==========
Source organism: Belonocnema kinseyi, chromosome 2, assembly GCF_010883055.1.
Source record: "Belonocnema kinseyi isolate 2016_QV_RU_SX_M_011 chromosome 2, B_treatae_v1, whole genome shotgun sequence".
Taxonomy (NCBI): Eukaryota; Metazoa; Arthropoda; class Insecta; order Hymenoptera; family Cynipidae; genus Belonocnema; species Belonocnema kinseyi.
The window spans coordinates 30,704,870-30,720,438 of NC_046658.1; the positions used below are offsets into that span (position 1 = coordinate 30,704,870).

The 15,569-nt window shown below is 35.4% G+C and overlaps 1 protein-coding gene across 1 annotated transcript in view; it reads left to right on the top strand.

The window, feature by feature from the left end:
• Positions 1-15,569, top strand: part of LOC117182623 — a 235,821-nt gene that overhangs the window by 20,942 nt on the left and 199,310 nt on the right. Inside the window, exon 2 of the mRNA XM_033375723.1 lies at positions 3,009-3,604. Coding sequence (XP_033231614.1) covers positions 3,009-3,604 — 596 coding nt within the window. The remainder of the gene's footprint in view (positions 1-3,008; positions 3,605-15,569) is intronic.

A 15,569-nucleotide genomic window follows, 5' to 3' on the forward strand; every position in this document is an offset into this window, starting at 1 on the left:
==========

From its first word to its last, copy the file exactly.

Source organism: Belonocnema kinseyi, chromosome 2, assembly GCF_010883055.1.
Source record: "Belonocnema kinseyi isolate 2016_QV_RU_SX_M_011 chromosome 2, B_treatae_v1, whole genome shotgun sequence".
Taxonomy (NCBI): Eukaryota; Metazoa; Arthropoda; class Insecta; order Hymenoptera; family Cynipidae; genus Belonocnema; species Belonocnema kinseyi.
The window spans coordinates 30,704,870-30,720,438 of NC_046658.1; the positions used below are offsets into that span (position 1 = coordinate 30,704,870).

The 15,569-nt window shown below is 35.4% G+C and overlaps 1 protein-coding gene across 1 annotated transcript in view; it reads left to right on the top strand.

The window, feature by feature from the left end:
• Positions 1-15,569, top strand: part of LOC117182623 — a 235,821-nt gene that overhangs the window by 20,942 nt on the left and 199,310 nt on the right. Inside the window, exon 2 of the mRNA XM_033375723.1 lies at positions 3,009-3,604. Coding sequence (XP_033231614.1) covers positions 3,009-3,604 — 596 coding nt within the window. The remainder of the gene's footprint in view (positions 1-3,008; positions 3,605-15,569) is intronic.

A 15,569-nucleotide genomic window follows, 5' to 3' on the forward strand; every position in this document is an offset into this window, starting at 1 on the left: